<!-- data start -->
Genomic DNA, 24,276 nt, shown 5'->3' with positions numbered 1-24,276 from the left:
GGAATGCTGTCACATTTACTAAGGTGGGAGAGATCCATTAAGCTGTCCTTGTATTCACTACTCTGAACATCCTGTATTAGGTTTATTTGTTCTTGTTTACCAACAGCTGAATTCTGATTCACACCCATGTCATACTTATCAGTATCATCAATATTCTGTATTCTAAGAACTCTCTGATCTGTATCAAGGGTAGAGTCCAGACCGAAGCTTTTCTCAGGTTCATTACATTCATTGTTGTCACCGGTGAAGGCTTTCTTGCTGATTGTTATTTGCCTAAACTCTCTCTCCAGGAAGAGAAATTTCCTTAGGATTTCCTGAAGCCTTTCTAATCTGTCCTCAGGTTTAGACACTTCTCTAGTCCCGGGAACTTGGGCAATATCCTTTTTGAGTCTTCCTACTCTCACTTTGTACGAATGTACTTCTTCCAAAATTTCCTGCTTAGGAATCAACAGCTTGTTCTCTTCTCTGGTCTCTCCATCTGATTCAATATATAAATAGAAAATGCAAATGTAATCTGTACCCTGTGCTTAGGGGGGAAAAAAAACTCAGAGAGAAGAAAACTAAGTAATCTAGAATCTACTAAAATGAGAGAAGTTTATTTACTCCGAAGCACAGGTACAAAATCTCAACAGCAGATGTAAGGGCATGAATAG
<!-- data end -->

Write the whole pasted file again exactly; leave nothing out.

Genomic DNA, 24,276 nt, shown 5'->3' with positions numbered 1-24,276 from the left:
GGAATGCTGTCACATTTACTAAGGTGGGAGAGATCCATTAAGCTGTCCTTGTATTCACTACTCTGAACATCCTGTATTAGGTTTATTTGTTCTTGTTTACCAACAGCTGAATTCTGATTCACACCCATGTCATACTTATCAGTATCATCAATATTCTGTATTCTAAGAACTCTCTGATCTGTATCAAGGGTAGAGTCCAGACCGAAGCTTTTCTCAGGTTCATTACATTCATTGTTGTCACCGGTGAAGGCTTTCTTGCTGATTGTTATTTGCCTAAACTCTCTCTCCAGGAAGAGAAATTTCCTTAGGATTTCCTGAAGCCTTTCTAATCTGTCCTCAGGTTTAGACACTTCTCTAGTCCCGGGAACTTGGGCAATATCCTTTTTGAGTCTTCCTACTCTCACTTTGTACGAATGTACTTCTTCCAAAATTTCCTGCTTAGGAATCAACAGCTTGTTCTCTTCTCTGGTCTCTCCATCTGATTCAATATATAAATAGAAAATGCAAATGTAATCTGTACCCTGTGCTTAGGGGGGAAAAAAAACTCAGAGAGAAGAAAACTAAGTAATCTAGAATCTACTAAAATGAGAGAAGTTTATTTACTCCGAAGCACAGGTACAAAATCTCAACAGCAGATGTAAGGGCATGAATAG